College Presidents Need Seven Things in a Chief Enrollment Officer

by Bob Massa and Bill Conley, Enrollment Intelligence Now

      March 2024


The annual presidents’ survey by Inside Higher Ed revealed major concerns facing colleges and universities in 2024 and beyond. College presidents identified a myriad of concerns (e.g., AI, the political environment in the nation and on college campuses, the impact of the Supreme Court decision on diversity, loss of public confidence in higher education, and the cost of education for colleges and for students), but the most immediate and pressing may be the so-called enrollment cliff and its implications for finances and institutional mission.

In the wake of these concerns, one thing presidents need to get right is to hire or retain a skilled chief enrollment officer.  Every member of the senior leadership team is critical to the institution’s success. However, the chief enrollment management officer (CEMO) influences revenue and the makeup of the community like few others.  One writer opined that the CEMO may be the toughest job on a college campus. While that claim might be up for debate, there is no question that a President’s job is made easier with the right CEMO on the team.

When seeking an effective CEMO, presidents should value seven key qualities:

  1. Strategic Thinking: The capacity to develop long-term enrollment strategies aligned with the university’s mission, vision, values, and long-term objectives.  Only on a strategic foundation can tactics be effectively identified and deployed — from where to devote student recruitment resources to which tools to purchase to help achieve enrollment and revenue goals.
  2. Analytical Skills: A successful chief enrollment officer can gather and analyze data and discern trends that inform decision-making in enrollment policies and practices. The individual is transparent in sharing that data with other decision makers on the senior staff and with enrollment staff members who might lend further insight.
  3. Problem-Solving Ability: The aptitude to address challenges head on and adapt to changing circumstances in the enrollment landscape is a must. Being open to exploring and implementing innovative approaches to recruitment, selection, financial aid modeling, yield efforts and retention programming should be second nature.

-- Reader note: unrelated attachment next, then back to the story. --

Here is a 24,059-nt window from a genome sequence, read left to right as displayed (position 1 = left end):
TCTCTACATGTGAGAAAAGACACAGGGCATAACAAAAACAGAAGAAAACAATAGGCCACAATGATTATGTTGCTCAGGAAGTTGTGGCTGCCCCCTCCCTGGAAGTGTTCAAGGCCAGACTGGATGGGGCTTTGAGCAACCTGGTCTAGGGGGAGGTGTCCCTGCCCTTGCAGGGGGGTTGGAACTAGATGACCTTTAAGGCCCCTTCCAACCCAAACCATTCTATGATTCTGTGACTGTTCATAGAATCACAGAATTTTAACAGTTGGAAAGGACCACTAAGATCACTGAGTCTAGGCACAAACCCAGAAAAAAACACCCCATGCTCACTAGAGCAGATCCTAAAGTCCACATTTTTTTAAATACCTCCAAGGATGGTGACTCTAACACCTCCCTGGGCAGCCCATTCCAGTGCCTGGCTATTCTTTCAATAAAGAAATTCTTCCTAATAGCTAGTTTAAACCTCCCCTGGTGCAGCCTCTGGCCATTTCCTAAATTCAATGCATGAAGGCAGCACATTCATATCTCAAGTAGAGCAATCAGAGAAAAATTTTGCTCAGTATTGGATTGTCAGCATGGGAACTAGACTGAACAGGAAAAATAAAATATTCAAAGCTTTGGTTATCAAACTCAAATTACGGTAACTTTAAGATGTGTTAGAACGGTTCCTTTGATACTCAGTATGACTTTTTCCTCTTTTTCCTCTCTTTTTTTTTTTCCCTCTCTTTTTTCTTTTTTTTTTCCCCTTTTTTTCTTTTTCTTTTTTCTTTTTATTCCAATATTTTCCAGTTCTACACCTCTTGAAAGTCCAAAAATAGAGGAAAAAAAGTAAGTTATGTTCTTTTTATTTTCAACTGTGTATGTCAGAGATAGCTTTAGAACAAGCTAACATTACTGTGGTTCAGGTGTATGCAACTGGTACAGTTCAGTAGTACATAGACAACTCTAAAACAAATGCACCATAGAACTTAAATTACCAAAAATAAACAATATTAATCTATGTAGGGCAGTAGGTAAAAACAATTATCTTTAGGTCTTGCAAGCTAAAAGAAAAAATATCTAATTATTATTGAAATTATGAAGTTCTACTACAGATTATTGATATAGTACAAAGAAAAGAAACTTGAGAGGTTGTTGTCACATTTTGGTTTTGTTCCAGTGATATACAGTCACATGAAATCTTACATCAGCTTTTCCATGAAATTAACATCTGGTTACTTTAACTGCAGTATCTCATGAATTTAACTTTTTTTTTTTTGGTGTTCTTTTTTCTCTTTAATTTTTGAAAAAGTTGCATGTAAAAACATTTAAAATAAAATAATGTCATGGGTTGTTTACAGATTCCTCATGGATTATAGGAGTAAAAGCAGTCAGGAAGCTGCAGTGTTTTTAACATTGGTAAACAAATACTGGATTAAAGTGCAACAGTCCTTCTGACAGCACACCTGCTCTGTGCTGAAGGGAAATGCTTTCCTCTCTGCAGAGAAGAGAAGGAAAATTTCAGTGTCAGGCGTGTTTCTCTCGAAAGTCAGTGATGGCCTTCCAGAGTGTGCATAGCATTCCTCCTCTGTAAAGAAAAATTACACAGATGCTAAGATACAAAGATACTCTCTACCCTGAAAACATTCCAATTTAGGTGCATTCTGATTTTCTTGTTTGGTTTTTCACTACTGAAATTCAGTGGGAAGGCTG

4. Collaborative Style: The CEMO must collaborate effectively with the president, of course, and with other university departments and senior colleagues.  A strong working relationship with the CFO and the CAO is essential, as is working with the chief student affairs officer and the chief marketing officer.  Sharing potential strategies and tactics results in confirming a direction or providing some alternative action.
  5. Emotional Intelligence: Look for strong communication and interpersonal skills in your hire or incumbent. The successful CEMO conveys confidence and demonstrates sensitivity to the concerns of prospective students, parents, alumni, faculty, and staff. Modeling a growth mind set undergirds the CEO’s credibility. Exhibiting humility means an openness to feedback and acknowledges she doesn’t always have the answers and values input from staff and colleagues.
  6. Ethical Integrity and Cultural Competence: The chief enrollment officer must have a commitment to fairness, transparency, and integrity throughout all aspects of the enrollment process.  In today’s environment, the CEMO must be sensitive and committed to students and staff from diverse backgrounds and cultures to ensure inclusivity in admissions, financial aid, and student success.
  7. Leadership Acumen: Finally, your chief enrollment officer must have the ability to lead the enrollment team and guide the admissions, financial aid, and student success processes. He or she must be a skilled communicator who demonstrates empathy, empowers the team, takes responsibility for team outcomes, inspires others, and has the resilience to keep moving forward under all conditions.

And now, a couple of caveats:

  1. It is the rare (and treasured) CEMO who possesses all these traits and in full measure.The challenges facing your college will determine those qualities that must be your CEMO’s strong suits, allowing others to develop “on the job.”
  2. Currently, the demand for talented CEMO’s outstrips the supply. Retirements and, frankly, career-changing under the pressure of unrelenting enrollment pressures has left fewer CEMO professionals in the pipeline.

If you have a strong CEMO or expect to onboard a new CEMO and would like to support their continued professional growth, we would welcome the opportunity to discuss how our coaching-mentoring service can deliver results.



Enrollment Intelligence Now, with a combined 85 years of on-campus experience, serves as a strategic partner and trusted advisor in converting today’s steady stream of challenges into tomorrow’s success.  We work with presidents, CFOs, CMOs and chief enrollment management officers (CEMOs), offering perspective, direction, and counsel when you need it: NOW.  Visit or email us

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